Newest Updates - Quick View
- "The Lair of the White Worm"
- 1More Quad Driver Earphones
- Valerie June: "The Order of Time"
- Music Everywhere: Koss BT539ik Bluetooth Headphones
- Can Headphone Measurements Get Better?
- Oppo Digital's UDP-203 4K Ultra -- They're On Top Again
- Bowers & Wilkins P9 Signature Headphones
- "Women on the Verge of a Nervous Breakdown"
- Audeze iSine10 Earphones
- Delbert McClinton & Self-Made Men: "Prick of the Litter"
- Paradigm Reference Signature S6 v.3 / C3 v.3 / ADP3 v.3 / Sub 1 / PBK Home-Theater Speaker System
- Monitor Audio Silver RX6 / RX Centre / RXFX / RXW-12 Home-Theater Speaker System
- Anthony Gallo Acoustics Nucleus Reference 3.5 Loudspeakers
- Paradigm Reference Signature S6 v.3 Loudspeakers
- Explaining HDMI while Solving the Cause of Blue-Screen Nightmares
- Paradigm Reference MilleniaOne / Seismic 110 Home-Theater Speaker System
- Jienat: “Mira”
- Peter Gabriel: "Scratch My Back"
- Back Cover
- Beat Kaestli: “Invitation”
DVD Movies, Features & Shows
A Classic Film’s Score Rerecorded
There was a gap in The Criterion Collection Blu-ray express this month; no title for review arrived. But Naxos sent me their edition of this dynamic film, now out of print on Criterion DVD. Naxos’s presentation is very Criterion-like, while tackling an element of film often ignored by Criterion: the music. And, upsampled to 4K, the DVD images offer a very impressive picture.
The mid-1930s saw an artistic renaissance in Mexico. The country welcomed artistic expressions of solidarity, and attracted artists from all over the world. Swept up in this movement, the legendary American photographer Paul Strand moved to Mexico in 1933, and became friends with the Mexican composer Carlos Chávez. Together, they came up with the idea for a docudrama, Redes (1936), and hired a young Austrian-born director, Fred Zinnemann (1907-1997), to codirect with the even younger Emilio Gómez Muriel (1910-1985). Zinnemann eventually went on to Hollywood, where he won Oscars for directing From Here to Eternity (1953) and A Man for All Seasons (1966); Muriel enjoyed a distinguished career as a film director in his homeland, Mexico.
As Chávez and Strand were getting started on Redes, Chávez was replaced as Director of the Department of Fine Arts of Mexico by Antonio Castro Leal, who hired Silvestre Revueltas (1899-1940) to compose the film’s music. Redes was the first of Revueltas’s seven film scores, and his taking of the job drove a wedge between him and Chávez, who had expected to write the music himself. The eccentric Revueltas was a genius driven mad by alcohol. He succumbed to alcoholism and pneumonia in 1940, at the age of 40.
Redes is Spanish for nets, though the film was released in the US under the title The Wave. Cast mostly with non-actors, it tells the story of poor fishermen on the Gulf Coast of Mexico who are grossly underpaid for their efforts by a boss who keeps most of the profits for himself. As the film begins, one fisherman’s son dies because he can’t afford to buy medicine, and the boss refuses to advance it. Later, in a confrontation with the boss, another fisherman is killed; his death inspires the fishermen to rise up and demand fair payment.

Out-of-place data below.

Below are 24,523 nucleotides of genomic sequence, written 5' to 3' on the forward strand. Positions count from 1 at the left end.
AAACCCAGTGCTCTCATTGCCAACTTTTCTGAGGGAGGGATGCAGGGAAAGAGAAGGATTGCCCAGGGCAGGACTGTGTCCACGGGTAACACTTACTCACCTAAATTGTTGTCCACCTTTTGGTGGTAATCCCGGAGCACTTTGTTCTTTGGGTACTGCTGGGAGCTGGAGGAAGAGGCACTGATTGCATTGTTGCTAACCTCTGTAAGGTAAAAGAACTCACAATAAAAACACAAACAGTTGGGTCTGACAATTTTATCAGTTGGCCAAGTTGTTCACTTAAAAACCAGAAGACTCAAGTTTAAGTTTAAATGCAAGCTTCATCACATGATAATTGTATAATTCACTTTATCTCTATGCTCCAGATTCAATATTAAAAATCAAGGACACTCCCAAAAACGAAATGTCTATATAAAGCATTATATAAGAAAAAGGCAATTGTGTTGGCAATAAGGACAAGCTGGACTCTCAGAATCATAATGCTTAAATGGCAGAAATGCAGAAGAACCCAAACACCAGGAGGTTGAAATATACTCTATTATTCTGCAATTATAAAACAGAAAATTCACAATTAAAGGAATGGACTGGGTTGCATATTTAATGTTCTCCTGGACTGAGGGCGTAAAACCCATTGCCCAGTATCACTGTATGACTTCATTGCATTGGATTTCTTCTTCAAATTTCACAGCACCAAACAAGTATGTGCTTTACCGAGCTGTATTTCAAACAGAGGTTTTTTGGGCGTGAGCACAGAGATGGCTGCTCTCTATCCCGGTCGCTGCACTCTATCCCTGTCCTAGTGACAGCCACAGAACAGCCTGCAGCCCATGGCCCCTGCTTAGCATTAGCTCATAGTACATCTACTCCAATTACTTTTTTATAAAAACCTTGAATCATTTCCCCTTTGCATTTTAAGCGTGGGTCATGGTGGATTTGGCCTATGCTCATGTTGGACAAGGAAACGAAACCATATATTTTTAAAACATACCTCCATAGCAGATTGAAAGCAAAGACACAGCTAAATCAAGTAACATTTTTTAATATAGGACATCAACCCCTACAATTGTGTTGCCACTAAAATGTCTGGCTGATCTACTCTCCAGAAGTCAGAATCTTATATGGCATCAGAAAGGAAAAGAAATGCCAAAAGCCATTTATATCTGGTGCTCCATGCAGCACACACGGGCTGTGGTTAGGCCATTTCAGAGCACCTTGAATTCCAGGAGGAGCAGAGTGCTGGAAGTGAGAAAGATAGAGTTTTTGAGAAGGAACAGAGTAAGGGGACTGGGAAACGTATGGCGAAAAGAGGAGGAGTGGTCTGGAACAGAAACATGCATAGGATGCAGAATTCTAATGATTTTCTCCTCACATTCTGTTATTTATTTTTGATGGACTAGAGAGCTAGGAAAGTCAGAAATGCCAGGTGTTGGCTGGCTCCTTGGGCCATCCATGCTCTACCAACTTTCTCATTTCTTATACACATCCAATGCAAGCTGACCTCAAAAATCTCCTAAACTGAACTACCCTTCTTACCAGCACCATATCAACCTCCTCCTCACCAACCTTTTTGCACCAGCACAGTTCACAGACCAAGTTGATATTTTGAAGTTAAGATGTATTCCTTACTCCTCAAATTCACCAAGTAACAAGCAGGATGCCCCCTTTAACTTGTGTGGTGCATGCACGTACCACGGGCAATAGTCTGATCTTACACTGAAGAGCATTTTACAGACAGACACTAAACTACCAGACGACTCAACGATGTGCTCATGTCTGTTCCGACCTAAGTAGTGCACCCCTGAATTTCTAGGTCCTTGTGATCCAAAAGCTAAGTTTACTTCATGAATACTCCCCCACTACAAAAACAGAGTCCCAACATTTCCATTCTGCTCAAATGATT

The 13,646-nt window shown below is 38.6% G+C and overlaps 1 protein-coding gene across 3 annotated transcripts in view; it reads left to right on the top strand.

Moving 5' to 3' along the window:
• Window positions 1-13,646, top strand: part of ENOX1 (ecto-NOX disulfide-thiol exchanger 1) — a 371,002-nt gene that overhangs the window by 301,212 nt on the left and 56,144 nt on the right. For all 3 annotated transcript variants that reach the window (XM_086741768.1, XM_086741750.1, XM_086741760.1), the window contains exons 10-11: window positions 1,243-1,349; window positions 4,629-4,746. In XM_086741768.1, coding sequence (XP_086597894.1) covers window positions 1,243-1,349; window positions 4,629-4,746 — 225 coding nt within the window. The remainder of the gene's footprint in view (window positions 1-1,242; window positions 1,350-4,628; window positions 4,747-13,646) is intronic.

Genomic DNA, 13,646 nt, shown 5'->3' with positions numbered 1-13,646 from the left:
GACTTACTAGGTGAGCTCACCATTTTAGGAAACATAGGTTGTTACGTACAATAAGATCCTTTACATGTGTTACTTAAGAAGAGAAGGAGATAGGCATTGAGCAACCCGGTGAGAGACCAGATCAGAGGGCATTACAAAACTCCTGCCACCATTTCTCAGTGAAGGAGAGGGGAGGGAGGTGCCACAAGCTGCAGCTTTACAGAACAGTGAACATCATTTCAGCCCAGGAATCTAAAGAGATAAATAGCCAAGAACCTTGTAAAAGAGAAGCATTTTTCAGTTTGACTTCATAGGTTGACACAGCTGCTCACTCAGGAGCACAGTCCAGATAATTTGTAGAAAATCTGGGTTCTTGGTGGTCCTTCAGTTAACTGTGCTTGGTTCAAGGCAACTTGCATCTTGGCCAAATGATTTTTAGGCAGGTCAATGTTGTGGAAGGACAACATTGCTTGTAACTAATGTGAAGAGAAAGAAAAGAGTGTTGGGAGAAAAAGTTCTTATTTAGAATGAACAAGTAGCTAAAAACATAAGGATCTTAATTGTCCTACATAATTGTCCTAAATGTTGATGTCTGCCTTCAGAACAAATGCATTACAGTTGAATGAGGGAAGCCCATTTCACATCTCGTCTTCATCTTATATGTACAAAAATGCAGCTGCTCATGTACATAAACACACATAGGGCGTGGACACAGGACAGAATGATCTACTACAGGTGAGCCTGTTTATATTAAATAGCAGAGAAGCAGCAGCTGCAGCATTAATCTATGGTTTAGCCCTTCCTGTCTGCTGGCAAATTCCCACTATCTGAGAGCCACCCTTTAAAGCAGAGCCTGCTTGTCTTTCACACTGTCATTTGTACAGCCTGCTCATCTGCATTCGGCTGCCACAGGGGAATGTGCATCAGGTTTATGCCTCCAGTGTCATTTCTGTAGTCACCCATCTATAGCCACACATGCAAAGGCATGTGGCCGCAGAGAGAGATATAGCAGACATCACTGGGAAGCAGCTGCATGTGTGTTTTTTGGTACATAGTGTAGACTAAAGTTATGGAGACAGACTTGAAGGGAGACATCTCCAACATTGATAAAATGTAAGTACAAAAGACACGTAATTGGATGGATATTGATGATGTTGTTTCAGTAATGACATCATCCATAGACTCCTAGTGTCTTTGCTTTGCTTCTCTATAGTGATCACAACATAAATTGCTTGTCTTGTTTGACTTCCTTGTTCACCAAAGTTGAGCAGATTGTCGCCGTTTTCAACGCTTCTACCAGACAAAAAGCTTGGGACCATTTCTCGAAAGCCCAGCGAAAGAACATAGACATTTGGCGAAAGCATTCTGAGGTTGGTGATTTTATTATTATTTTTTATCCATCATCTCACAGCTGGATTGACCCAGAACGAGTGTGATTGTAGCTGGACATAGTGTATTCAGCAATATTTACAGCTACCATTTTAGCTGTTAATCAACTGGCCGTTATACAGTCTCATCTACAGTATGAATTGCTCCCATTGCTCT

This edition of Redes is part of Naxos’s ongoing project to rerecord the film scores written by respected concert-hall composers. Already released are The River and The Plow that Broke the Plains, both scored by Virgil Thomson; and The City, with music by Aaron Copland. The scores are performed by the PostClassical Ensemble, a medium-size chamber orchestra founded in 2002 and conducted by Angel Gil-Ordóñez, and recorded at the University of Maryland. The performances are alert and passionate; the recorded sound was the state of the art for the 1920s.
The video is not quite on a par with the soundtrack. Though onscreen credits indicate that it’s been restored, there is still some minor noise, and a stripe that runs through the right-hand side of the screen. I’ve never seen the discontinued Criterion version, so don’t know if those problems were fixed in that release. I do know that only the Naxos version has the rerecorded soundtrack, and the music is glorious enough that it makes watching the DVD well worth the effort. From the opening, dramatic trumpet call, Revueltas wrote music that was passionate, alive, colorful, and sweeping. The Naxos release is available only on a DVD with a PCM stereo soundtrack, and it’s the only recording of the complete score in modern sound. (There are several recordings of a four-movement suite compiled by Erich Kleiber.)
Extras include discussions of Revueltas with music producer and author Joseph Horowitz, music historian Lorenzo Candelaria, and Revueltas scholar Roberto Kolb Neuhaus. Though a bit dry, these are all immensely informative. Although the focus is on the music, the film’s story and cinematography are not ignored, and are covered well in the booklet notes.
Redes amazes with its experimental photography, and its depictions of social injustice tug at the heart. The fishing sequences are exciting and visually stimulating, and Revueltas’s thrilling music fully expands the actions and emotions playing out onscreen. If you’re looking for something memorable but off the beaten path, this might be just the ticket.
Be sure to watch for: The final sequence, in which the fishermen band together to form a flotilla that advances on the town where the rich, corrupt boss lives, is masterfully shot, edited, and scored, images and music building to a huge climax of a mighty wave -- figurative and literal -- crashing onto the shore. A powerful and unforgettable sequence.
. . . Rad Bennett